Remember – All Art is Human: Review of Discovery Art Fair Frankfurt 2022

Looking back at history of the Discovery Art Fair, it’s impossible not to notice the progress and the development of the event. From an unpretentious affordable art fair, it grew into one of the most popular and visited art events in Germany, continuously improving its concept, exhibitor selection and consequently – art. Growing as an art fair, gaining shape as a seminal event and becoming attractive to more and more people, DAF evolved into a must-see happening in both of its key locations – Frankfurt and Cologne.

Hinted in Cologne with a large number of interested exhibitors, the November 2022 edition of the Discovery Art Fair Frankfurt demonstrated an impressive setup, with an inspirational special show and art that speaks to people in the moment. We were exposed to various mediums, singular expressions and a curation that testified to the initial premise proving the fair matured properly without giving up its core idea – that art is for everyone.

Anna Mars – Zaertlichket 2

From Hug to Mind

Strolling through the hall, the first piece that captured the attention was the one by Jenny Brockmann, offering a hug to the visitors. This is where the tone of the entire exhibition is set up, expanding beyond the special show. The call for immersion, interaction, emotional recapitulation and contemplation was omnipresent throughout the fair, sliding from sculpture into video, from installation to drawing. Allowing myself to become immersed in the art show, a single insight surfaced, that the art prevailing here touches the very matter of what makes us human. The art viewing experience then turned into an emotional rollercoaster, taking me throughout the spectrum of feelings, from loneliness and depression, to childlike curiosity and happiness. It would be just to assume art does just that, but such cathartic moments are rare to witness in an art fair, where each booth speaks for itself.

Urs Bumke

After the Disaster, Art is Blooming Again

Delighted with the amount of fantastic pieces at the fair, I was surprised. Normally, I take pride in having a critical eye and being rather strict when it comes to art. However, this fair edition struck me as one with more good art than I anticipated and I figured that there might be an explanation for this phenomenon. In the wake of the coronavirus pandemic, this year has shown some of the most severe consequences of the crisis-related isolation, but it also allowed creative ideas and projects to bloom. Fortunately, art has always been known as one of the best ways to channel emotions and experiences, and the surplus of those inevitably influenced the amount of art produced, but especially – its quality.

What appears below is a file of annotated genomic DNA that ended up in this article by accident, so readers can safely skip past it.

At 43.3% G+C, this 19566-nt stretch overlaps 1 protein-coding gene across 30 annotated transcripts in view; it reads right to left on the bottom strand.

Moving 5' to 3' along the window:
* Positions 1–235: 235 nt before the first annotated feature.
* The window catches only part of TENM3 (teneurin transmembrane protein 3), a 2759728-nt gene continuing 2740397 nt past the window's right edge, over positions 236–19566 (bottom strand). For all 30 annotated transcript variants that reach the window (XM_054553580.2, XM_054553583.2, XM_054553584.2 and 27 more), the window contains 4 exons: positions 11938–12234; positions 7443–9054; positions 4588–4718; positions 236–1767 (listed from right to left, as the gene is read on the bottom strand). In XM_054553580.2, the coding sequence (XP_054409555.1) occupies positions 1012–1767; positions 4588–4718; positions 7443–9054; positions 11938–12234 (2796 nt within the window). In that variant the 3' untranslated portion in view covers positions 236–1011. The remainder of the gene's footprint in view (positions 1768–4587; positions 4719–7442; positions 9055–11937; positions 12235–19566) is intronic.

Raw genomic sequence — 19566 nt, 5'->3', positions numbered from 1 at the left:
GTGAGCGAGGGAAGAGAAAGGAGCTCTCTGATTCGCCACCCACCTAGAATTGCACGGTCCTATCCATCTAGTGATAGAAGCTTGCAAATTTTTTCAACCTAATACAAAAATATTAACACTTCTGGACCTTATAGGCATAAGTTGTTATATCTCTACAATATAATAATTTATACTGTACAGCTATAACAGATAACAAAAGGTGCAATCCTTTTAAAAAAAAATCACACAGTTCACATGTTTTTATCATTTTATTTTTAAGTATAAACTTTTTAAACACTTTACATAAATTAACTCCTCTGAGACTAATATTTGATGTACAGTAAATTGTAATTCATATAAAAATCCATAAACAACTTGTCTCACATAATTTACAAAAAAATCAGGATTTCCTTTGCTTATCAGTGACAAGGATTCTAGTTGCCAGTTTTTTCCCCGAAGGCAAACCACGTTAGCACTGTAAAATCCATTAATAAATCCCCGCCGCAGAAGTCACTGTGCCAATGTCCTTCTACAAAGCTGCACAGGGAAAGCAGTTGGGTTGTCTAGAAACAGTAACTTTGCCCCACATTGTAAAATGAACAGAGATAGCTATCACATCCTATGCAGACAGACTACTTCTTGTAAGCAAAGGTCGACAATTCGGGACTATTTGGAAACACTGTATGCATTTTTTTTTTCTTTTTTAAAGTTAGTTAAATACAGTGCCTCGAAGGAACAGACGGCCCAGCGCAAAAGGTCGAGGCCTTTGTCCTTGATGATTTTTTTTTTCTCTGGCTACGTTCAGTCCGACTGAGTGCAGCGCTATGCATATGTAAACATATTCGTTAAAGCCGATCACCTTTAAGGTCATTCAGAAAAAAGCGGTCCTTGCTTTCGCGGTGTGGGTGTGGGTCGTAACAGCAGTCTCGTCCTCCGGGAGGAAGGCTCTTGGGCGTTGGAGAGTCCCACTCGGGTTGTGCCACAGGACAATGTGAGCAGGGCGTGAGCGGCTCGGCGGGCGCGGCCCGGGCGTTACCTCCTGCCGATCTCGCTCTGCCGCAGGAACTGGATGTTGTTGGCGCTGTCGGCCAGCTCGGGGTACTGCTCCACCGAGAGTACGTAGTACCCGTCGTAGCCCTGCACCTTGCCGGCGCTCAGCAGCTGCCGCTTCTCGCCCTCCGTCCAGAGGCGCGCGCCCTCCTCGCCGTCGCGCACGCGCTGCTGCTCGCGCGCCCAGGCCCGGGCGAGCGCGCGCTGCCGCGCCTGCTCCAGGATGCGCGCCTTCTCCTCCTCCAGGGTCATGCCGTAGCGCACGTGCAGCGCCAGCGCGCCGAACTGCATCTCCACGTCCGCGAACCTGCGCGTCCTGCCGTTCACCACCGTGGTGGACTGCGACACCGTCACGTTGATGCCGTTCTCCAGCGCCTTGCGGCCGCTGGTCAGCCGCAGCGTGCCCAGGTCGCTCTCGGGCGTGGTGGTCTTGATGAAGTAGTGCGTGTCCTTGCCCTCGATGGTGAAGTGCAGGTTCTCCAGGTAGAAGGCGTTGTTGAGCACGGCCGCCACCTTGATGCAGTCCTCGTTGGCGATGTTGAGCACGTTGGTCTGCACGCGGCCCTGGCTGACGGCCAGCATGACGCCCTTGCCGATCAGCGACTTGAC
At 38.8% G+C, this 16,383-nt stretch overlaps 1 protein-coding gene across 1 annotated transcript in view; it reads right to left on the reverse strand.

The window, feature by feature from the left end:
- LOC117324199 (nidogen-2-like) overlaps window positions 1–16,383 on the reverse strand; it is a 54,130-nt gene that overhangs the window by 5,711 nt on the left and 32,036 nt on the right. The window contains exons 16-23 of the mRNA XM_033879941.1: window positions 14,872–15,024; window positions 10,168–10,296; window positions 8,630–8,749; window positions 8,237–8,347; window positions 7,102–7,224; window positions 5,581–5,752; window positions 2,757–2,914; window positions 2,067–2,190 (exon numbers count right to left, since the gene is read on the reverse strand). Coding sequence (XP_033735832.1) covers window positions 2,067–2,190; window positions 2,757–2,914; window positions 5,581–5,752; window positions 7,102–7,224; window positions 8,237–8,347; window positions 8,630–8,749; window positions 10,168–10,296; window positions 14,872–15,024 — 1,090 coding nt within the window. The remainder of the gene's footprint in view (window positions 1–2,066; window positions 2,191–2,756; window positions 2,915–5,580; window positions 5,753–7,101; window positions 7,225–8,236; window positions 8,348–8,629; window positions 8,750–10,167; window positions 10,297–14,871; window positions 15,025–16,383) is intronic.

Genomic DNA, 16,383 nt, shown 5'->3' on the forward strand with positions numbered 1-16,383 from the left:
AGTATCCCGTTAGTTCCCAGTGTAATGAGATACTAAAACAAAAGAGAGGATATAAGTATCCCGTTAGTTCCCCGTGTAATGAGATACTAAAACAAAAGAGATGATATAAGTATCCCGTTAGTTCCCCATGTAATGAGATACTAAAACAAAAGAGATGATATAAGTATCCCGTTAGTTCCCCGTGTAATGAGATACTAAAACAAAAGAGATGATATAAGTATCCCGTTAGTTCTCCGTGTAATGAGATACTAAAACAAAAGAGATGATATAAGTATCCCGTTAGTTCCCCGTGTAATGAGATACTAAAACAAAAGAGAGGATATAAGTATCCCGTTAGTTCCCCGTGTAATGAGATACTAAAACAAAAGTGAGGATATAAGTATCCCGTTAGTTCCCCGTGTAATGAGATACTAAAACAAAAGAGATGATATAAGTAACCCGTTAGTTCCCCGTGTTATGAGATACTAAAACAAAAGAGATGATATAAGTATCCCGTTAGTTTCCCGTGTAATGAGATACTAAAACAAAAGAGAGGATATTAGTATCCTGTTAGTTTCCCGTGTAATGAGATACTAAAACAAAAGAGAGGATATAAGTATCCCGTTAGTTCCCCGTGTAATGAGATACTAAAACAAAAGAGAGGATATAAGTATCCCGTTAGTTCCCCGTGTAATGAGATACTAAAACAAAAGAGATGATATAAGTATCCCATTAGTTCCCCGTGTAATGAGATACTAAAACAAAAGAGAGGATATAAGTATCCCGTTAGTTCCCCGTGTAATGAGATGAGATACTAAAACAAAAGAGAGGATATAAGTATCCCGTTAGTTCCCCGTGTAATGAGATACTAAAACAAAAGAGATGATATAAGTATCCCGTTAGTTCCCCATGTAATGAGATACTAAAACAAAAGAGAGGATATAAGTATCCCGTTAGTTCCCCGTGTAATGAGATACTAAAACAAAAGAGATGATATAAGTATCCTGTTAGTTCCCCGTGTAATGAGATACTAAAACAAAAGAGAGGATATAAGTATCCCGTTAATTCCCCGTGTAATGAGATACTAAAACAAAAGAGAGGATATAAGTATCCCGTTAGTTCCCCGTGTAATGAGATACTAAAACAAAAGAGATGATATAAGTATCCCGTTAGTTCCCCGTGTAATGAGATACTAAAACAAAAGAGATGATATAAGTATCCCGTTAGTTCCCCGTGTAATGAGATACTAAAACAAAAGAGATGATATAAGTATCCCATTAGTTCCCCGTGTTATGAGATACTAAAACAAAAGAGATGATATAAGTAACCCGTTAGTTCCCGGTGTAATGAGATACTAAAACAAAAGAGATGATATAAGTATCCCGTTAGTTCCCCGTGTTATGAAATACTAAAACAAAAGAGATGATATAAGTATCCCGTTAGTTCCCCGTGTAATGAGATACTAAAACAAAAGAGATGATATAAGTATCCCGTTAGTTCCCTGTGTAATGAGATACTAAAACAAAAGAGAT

Ergo, my deliberate self-exposure to the vast amounts of art at DAF Frankfurt this year allowed my mind to differentiate between visual topics, all of which share a the same trait – humancentrism.

There is a soft emotiveness in Karina Laru Nau’s drawings, a depth of layers in Katerina Belkina’s photographs, something alluring in the texture of Serhiy Hai’s paintings, and a familiar urban loneliness in Susanna Storch’s works. There were paintings by Anton Petz or Cveta Markova featuring childhood nostalgia, alongside childlike playfulness presented in objects by Konrad Wallmeier. I found amazement and joy in celebratory, tactile pieces by Cheryl McIntosh and Negar Rashidi, while Juliane Hundertmark’s paintings made me question the darkest corners of myself. And as Ramona Czygan’s works captivated me with their melancholy, I found comfort in works by young painter Thomas A. Hollbach and assemblages by Anna Mars, inspired by love. There were many more artworks that inspired me to think, feel or touch, reminding me of what is important within me and around me.

Susanna Storch – Fassade XXXVI-Medellin

Humancentric Pieces and All Aspects of Human Life

Fragile, intimate drawings, big-scale poignant portraits, evocative imagery, celebration of personal histories or escapist visions all serve the same purpose – to either honor people or offer a way out, placing the observer in a different reality filled with possibilities, where pathos doesn’t give way to suffering, but compassion. We are invited to feel again, to connect again, to return to ourselves and to each other, to nurture our communities and imaginations for the common good. Without sliding into tackiness, the DAF art experience exuded an overall sense of positivity, something we all seem to be craving in the postcovid era.

As the exhibition came to a close, I felt connected to my own humanity again. Elated by the visual and sensory experiences, and excited for the next edition of Discovery Art Fair, it was my goal and wish to describe my journey, hoping to inspire others to travel through art as well.

Katerina Belkina : Karina Laru Nau

Konrad Wallmeier : Anton Petz

Thomas A Hollbach

Cheryl McIntosh : Negar Rashidi

Serhiy Hai

Serge Diema

Ramona Czygan – Black Birds

Malgosia Jankowska

Juliane Hundertmark

Cveta Markova at Barbara von Stechow Gallery

Featured image: Ralf Kopp – Truth, detail with an intervention by a visitor.